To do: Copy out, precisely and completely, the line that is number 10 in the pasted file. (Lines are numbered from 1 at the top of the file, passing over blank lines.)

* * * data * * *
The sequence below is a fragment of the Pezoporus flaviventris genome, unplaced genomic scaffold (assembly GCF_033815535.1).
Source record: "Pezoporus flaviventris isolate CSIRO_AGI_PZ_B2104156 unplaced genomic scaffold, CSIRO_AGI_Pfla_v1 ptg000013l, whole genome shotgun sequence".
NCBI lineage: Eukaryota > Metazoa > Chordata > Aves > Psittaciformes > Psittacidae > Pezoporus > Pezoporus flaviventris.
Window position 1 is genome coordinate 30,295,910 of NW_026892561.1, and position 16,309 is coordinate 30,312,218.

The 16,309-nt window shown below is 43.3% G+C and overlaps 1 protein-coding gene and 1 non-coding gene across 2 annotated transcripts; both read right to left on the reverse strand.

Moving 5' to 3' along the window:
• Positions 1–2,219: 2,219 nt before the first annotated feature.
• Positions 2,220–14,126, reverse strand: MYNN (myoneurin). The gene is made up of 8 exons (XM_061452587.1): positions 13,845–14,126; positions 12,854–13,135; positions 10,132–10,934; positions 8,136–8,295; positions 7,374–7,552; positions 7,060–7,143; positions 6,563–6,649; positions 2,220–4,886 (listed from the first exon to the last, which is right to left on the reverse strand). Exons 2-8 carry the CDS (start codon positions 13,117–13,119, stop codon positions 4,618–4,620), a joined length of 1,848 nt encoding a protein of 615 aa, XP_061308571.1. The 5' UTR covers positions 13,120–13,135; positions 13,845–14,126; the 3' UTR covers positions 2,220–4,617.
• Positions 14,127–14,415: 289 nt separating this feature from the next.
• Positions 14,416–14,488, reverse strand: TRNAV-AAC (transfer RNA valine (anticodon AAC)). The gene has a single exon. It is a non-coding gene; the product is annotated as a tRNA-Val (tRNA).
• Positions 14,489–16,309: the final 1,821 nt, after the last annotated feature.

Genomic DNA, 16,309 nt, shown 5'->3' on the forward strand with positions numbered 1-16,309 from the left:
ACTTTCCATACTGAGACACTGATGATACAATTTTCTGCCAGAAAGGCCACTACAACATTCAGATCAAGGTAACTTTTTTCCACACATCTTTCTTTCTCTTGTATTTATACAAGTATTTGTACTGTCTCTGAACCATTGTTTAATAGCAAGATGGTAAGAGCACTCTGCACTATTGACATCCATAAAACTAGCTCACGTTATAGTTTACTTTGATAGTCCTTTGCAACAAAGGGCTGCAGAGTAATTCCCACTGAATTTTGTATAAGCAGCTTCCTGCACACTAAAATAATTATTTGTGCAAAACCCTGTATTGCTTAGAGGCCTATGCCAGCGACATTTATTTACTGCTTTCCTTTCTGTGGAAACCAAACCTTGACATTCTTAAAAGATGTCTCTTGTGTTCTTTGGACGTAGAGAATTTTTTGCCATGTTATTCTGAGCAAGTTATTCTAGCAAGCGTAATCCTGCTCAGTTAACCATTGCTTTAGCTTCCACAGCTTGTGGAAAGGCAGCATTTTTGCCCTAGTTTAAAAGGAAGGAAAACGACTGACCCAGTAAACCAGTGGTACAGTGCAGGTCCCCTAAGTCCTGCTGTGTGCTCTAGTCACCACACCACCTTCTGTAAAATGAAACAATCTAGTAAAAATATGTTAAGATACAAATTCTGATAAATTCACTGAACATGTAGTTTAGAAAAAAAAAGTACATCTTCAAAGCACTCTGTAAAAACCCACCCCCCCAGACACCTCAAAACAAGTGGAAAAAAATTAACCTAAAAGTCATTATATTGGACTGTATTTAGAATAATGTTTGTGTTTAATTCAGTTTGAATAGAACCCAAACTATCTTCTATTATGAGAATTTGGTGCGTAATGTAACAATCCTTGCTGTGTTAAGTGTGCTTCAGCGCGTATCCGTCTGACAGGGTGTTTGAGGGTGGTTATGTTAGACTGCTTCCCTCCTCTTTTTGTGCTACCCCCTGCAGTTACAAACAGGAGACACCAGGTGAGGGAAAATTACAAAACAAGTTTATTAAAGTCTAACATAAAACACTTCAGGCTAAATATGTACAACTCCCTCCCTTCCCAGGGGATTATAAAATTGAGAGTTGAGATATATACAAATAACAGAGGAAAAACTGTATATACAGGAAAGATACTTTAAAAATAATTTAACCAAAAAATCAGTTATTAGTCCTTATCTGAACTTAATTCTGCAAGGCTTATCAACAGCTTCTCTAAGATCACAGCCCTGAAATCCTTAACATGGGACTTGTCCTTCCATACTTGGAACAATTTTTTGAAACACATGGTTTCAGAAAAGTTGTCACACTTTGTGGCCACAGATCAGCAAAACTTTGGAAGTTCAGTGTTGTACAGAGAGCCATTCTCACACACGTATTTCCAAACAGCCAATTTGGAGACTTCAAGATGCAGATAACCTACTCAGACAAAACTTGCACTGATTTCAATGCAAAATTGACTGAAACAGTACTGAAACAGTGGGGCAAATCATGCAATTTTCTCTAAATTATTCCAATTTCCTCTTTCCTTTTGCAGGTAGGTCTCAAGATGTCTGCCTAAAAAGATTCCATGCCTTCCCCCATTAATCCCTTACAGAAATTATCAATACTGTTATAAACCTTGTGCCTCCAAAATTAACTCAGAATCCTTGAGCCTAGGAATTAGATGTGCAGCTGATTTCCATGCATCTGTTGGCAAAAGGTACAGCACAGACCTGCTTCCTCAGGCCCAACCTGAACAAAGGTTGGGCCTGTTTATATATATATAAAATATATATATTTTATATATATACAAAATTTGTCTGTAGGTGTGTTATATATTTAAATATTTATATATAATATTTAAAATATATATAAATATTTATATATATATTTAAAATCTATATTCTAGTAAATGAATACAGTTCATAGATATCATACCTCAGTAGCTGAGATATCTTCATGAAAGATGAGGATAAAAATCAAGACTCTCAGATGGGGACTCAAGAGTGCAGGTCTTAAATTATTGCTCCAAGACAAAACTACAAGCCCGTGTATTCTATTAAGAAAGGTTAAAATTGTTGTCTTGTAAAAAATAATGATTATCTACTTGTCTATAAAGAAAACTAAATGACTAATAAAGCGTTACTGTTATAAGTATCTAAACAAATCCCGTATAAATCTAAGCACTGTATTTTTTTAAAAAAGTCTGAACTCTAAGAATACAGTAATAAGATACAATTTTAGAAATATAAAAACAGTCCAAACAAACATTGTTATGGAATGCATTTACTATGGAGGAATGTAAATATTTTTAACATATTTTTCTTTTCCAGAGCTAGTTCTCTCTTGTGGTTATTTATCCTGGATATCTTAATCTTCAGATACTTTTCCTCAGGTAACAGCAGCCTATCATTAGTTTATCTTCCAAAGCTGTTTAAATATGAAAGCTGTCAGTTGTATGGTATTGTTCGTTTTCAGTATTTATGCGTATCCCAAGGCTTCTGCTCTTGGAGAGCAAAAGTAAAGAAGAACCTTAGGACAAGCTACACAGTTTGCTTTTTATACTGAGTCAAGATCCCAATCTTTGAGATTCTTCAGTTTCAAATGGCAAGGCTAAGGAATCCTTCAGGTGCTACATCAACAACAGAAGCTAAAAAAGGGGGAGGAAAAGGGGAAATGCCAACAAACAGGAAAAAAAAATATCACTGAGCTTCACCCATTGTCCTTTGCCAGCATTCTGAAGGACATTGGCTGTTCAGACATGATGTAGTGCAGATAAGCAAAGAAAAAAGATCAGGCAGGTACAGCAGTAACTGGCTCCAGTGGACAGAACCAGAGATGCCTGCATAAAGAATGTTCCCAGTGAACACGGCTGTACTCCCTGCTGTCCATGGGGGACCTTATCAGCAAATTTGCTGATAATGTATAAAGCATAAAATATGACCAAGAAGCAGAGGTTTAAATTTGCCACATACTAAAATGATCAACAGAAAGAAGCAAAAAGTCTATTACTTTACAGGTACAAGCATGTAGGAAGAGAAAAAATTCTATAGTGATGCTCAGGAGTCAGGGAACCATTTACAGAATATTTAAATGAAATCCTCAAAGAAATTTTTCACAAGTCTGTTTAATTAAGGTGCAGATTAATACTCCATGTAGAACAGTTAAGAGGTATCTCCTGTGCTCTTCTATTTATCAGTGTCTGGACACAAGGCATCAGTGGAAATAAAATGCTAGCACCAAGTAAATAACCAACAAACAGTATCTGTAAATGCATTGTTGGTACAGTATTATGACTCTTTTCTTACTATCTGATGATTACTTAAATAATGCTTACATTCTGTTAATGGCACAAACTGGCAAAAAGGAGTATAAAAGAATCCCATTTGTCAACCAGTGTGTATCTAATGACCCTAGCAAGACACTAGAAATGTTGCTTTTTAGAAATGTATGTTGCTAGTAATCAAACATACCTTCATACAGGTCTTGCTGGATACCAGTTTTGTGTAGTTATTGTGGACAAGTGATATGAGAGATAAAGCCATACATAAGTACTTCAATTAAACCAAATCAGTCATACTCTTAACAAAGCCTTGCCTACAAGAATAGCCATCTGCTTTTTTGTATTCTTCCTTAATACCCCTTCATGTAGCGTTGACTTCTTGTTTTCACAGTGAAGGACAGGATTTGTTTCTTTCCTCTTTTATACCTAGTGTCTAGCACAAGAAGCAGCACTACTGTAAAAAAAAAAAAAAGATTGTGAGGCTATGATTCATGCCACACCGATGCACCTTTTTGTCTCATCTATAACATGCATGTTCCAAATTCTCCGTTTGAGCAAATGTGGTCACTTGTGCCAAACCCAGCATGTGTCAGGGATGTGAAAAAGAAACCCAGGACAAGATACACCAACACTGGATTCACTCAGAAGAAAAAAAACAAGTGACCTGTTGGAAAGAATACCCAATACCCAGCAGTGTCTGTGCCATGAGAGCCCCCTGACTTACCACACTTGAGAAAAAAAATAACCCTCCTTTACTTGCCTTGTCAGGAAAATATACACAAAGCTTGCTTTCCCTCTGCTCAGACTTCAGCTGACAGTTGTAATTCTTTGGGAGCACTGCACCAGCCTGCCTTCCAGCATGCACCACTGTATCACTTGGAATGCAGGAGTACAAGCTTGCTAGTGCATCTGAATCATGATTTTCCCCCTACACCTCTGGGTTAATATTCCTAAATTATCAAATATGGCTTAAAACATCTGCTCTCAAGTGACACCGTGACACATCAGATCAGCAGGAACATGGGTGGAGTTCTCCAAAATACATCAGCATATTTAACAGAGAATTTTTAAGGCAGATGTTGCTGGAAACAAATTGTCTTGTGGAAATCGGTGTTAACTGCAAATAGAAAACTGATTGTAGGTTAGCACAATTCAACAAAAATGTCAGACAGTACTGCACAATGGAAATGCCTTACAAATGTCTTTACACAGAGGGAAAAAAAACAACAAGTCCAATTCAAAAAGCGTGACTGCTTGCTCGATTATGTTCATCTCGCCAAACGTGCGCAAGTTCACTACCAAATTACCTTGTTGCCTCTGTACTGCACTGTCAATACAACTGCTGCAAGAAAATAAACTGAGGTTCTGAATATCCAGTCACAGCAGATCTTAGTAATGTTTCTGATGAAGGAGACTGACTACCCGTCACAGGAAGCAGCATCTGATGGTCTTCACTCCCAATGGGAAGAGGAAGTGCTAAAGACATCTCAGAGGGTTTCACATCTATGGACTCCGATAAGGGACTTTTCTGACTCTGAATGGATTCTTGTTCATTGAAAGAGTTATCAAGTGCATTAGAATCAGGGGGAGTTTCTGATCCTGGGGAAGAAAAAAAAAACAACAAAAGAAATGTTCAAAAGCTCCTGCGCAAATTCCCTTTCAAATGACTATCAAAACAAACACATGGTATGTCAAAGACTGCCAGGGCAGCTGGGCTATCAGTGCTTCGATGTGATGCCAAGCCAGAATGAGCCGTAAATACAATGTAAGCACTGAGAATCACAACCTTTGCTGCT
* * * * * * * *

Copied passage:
• Positions 14,416–14,488, reverse strand: TRNAV-AAC (transfer RNA valine (anticodon AAC)). The gene has a single exon. It is a non-coding gene; the product is annotated as a tRNA-Val (tRNA).